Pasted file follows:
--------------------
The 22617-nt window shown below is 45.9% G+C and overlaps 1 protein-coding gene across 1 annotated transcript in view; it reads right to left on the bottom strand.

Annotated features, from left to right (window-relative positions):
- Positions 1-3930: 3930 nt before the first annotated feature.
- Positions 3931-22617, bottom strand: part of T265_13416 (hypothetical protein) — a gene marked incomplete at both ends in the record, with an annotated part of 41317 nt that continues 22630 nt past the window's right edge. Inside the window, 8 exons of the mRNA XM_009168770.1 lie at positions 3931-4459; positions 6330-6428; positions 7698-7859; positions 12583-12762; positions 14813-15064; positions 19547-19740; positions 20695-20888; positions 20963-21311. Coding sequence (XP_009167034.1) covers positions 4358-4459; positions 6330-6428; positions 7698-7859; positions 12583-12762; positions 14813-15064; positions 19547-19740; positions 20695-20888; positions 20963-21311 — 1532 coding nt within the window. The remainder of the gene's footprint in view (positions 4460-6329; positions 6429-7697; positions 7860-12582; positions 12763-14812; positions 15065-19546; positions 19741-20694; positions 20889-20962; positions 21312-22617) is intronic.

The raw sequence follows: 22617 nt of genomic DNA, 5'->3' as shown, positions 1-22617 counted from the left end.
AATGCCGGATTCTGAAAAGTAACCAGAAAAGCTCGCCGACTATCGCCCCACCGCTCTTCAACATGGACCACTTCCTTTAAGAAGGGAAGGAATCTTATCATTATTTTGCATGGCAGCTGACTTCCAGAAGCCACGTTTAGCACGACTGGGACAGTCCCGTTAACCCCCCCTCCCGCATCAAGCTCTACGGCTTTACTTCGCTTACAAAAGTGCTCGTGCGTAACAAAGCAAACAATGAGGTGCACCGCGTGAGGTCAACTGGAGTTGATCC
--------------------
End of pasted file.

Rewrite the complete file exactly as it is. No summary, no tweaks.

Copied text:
The 22617-nt window shown below is 45.9% G+C and overlaps 1 protein-coding gene across 1 annotated transcript in view; it reads right to left on the bottom strand.

Annotated features, from left to right (window-relative positions):
- Positions 1-3930: 3930 nt before the first annotated feature.
- Positions 3931-22617, bottom strand: part of T265_13416 (hypothetical protein) — a gene marked incomplete at both ends in the record, with an annotated part of 41317 nt that continues 22630 nt past the window's right edge. Inside the window, 8 exons of the mRNA XM_009168770.1 lie at positions 3931-4459; positions 6330-6428; positions 7698-7859; positions 12583-12762; positions 14813-15064; positions 19547-19740; positions 20695-20888; positions 20963-21311. Coding sequence (XP_009167034.1) covers positions 4358-4459; positions 6330-6428; positions 7698-7859; positions 12583-12762; positions 14813-15064; positions 19547-19740; positions 20695-20888; positions 20963-21311 — 1532 coding nt within the window. The remainder of the gene's footprint in view (positions 4460-6329; positions 6429-7697; positions 7860-12582; positions 12763-14812; positions 15065-19546; positions 19741-20694; positions 20889-20962; positions 21312-22617) is intronic.

The raw sequence follows: 22617 nt of genomic DNA, 5'->3' as shown, positions 1-22617 counted from the left end.
AATGCCGGATTCTGAAAAGTAACCAGAAAAGCTCGCCGACTATCGCCCCACCGCTCTTCAACATGGACCACTTCCTTTAAGAAGGGAAGGAATCTTATCATTATTTTGCATGGCAGCTGACTTCCAGAAGCCACGTTTAGCACGACTGGGACAGTCCCGTTAACCCCCCCTCCCGCATCAAGCTCTACGGCTTTACTTCGCTTACAAAAGTGCTCGTGCGTAACAAAGCAAACAATGAGGTGCACCGCGTGAGGTCAACTGGAGTTGATCC